The Buccaneers spent a second-round pick on defensive end Logan Hall, who could perhaps replace free agent Ndamukong Suh. Edge-rusher Joe Tryon-Shoyinka will likely play a bigger role with Jason Pierre-Paul still on the open market.
The Buccaneers have Brady and a top-five scoring defense from last year nearly intact. Even with a tough schedule, including games against all four AFC North teams, they're a surefire playoff team.
If running back Derrick Henry doesn't stay healthy next season, the Tennessee Titans will be going nowhere.
The Titans drafted fellow tailback Hassan Haskins in the fourth round, but Henry is the engine of their offense. The two-time rushing champion missed nine games last season before returning for the Wild Card Game, where he finished with only 62 yards and a touchdown on 20 carries.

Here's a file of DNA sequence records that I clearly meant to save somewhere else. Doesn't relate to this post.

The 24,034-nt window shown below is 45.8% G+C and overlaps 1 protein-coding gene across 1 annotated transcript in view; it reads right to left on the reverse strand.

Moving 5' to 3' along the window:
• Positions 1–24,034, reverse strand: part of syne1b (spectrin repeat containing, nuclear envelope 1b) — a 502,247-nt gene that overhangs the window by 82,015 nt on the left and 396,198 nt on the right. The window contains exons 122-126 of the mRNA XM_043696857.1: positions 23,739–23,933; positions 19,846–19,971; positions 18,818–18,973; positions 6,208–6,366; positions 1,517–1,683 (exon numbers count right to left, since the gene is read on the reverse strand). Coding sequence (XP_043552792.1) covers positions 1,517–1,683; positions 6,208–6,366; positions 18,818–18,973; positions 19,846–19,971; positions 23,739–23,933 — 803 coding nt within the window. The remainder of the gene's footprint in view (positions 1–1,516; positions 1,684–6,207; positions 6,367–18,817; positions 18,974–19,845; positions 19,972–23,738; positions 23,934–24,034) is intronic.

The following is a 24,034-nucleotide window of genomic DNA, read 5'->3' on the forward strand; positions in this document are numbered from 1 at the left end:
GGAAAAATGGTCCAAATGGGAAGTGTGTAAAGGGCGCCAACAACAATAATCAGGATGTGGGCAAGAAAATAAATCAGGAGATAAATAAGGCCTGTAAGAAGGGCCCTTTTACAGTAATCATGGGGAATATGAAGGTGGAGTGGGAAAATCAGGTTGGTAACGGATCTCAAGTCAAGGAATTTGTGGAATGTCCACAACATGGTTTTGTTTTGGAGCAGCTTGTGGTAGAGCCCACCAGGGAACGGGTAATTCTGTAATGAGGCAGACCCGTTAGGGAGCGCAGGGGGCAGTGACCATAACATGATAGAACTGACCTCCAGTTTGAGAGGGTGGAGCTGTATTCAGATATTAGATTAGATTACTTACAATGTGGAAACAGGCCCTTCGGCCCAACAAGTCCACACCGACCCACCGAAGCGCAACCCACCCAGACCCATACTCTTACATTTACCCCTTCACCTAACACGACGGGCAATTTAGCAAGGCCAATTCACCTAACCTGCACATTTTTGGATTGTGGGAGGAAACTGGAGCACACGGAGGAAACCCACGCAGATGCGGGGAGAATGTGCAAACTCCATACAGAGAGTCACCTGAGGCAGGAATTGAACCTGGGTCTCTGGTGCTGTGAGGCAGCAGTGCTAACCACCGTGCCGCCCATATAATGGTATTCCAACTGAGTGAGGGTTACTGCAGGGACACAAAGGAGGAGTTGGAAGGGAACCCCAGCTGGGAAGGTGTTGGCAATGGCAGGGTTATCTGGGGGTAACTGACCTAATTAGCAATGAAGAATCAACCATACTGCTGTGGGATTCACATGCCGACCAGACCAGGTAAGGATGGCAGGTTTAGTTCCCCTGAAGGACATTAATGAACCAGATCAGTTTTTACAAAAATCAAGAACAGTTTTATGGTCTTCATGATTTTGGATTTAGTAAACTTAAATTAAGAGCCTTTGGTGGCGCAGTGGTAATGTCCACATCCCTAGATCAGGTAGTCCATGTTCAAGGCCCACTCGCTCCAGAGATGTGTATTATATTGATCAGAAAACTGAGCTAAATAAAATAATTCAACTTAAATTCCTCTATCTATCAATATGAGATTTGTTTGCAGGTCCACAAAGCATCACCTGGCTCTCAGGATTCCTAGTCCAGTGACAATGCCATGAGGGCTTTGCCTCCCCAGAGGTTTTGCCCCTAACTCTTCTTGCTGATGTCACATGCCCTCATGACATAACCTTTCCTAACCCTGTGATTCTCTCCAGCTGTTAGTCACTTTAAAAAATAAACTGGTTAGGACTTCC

Even though Tennessee went 6-3 without Henry last year, quarterback Ryan Tannehill is now without his top two receivers from last season. The Titans waived Julio Jones and traded A.J. Brown to the Philadelphia Eagles for two draft picks, one of which they spent on Arkansas wideout Treylon Burks. They also traded for Los Angeles Rams receiver Robert Woods, who is recovering from a torn ACL.
The Titans also cut Pro Bowl guard Rodger Saffold this offseason, and they didn't re-sign tackle David Quessenberry, either. The latter struggled on passing downs but sealed the edge as a quality run-blocker.
Offensive coordinator Todd Downing's track record as a play-caller is another concern. His units have ranked 23rd (2017 with the Las Vegas Raiders) and 15th (last year) in scoring. Under his direction, Tannehill didn't look close to the same player who won 2019 Comeback Player of the Year or threw for 33 touchdowns under Arthur Smith (currently the Atlanta Falcons head coach).